HED: Inauguration Poses Transportation Hurdles
Dorothy Rowley | 4/12/2011, 4:38 p.m.
Considering the 120,000 commuters the system already transports each hour, security on D.C.'s Metro rails has reached priority status, and because vehicular mobility will be greatly compromised, extraordinarily long lines will only add to the congestion.
As for traveling on foot, that could be a good idea. Although Virginia State Police had said earlier that most bridges leading into D.C. would be closed to pedestrians, it was announced over the weekend that all bridges from Virginia will be open to foot traffic and that people will be able to walk or bike across the Key, 14th Street and Roosevelt bridges as long as they keep on the sidewalk and bike paths. The Memorial Bridge could also end up being a major walking route, but for the time-being, officials are asking anyone who lives within 2 miles of the festivities to walk. In fact, officials are suggesting that people who will be housed within 5 miles of festivities to forget about driving and instead come up with creative ways to get to the inauguration.
Parking for those who want to drive will be limited although a viable option may be to park at the Metro stations.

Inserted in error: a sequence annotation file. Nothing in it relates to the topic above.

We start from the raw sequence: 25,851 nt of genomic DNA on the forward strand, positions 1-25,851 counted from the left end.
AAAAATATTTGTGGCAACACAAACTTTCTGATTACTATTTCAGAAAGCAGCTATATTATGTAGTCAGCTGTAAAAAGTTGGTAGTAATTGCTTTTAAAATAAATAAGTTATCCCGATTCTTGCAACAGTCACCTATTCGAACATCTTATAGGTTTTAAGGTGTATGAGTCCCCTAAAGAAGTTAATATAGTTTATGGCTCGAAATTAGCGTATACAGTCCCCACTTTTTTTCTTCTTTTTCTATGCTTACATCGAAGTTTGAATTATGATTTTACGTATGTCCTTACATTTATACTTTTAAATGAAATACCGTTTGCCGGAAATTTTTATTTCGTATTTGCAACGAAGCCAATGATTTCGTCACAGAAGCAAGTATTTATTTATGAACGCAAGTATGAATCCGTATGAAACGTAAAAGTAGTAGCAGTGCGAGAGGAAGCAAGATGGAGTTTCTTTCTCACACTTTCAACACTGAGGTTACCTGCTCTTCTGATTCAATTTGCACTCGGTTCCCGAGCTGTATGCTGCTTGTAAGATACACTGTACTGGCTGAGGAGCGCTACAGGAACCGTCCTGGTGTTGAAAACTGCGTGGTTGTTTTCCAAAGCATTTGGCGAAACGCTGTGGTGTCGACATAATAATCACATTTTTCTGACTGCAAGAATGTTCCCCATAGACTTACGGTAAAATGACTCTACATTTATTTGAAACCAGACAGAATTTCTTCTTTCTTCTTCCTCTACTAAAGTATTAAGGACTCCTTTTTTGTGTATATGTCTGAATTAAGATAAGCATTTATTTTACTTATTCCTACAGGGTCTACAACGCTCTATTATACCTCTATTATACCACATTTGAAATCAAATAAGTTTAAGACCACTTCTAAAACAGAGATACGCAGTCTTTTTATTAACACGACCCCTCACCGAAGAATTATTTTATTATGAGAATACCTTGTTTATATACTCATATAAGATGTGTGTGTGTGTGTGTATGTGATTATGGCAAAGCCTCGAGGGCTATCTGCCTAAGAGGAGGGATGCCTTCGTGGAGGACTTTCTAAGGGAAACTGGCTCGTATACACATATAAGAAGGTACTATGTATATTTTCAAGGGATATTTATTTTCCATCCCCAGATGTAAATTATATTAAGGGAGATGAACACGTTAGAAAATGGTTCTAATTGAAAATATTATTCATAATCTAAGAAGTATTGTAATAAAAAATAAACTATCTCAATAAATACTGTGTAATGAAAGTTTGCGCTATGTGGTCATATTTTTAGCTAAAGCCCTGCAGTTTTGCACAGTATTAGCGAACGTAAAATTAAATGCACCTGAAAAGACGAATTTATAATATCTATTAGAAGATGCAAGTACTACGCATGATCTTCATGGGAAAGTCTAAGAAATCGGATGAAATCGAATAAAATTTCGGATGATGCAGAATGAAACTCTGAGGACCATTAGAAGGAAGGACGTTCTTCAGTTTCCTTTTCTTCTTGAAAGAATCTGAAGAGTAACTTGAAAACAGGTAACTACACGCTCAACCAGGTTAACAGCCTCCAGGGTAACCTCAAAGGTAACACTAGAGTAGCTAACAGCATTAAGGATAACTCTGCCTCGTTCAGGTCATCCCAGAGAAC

Impact on local bus service
Commuters should be prepared for bus detours and backups because of street closures. According to Metro, the heavily used X2, the 30s line, the S1 and S2 bus lines will all be affected by the closures. However, MTA buses will still be available and some 9,000 tickets can be purchased on Inauguration Day for $10.
Closed streets and bridges
While all bridges - including the Key Bridge - from Virginia into D.C. will be closed to everything except bus traffic, major Potomac crossings, including the 14th Street Bridge, reportedly will be reserved for buses and authorized vehicles.
The D.C. Fire Department will be on-call in the event of mass evacuations and closed streets will be established for people to flee if disaster strikes, according to the Secret Service which is overseeing inauguration security.
A 3.5 mile area of downtown D.C. will be closed as of 12 noon on Jan. 19 and on Inauguration Day, and because no personal vehicles coming in from Virginia will be able to access the city, officials are asking commuters to enter D.C. from the north.
Increased airline flights
According to an Associated Press report, Amtrak is expanding service on its northeast travel corridor between Boston and Washington on Inauguration Day. Southwest Airlines is adding 26 flights to and from the D.C. areas between Jan. 17 and Jan. 23. In addition, both Delta and Northwest airlines are adding more than 5,000 seats between Jan. 16 and Jan. 21 by using larger aircraft on existing flights.
For a complete Inauguration Transportation Information for Washington, D.C., Maryland and Virginia, visit afro.com.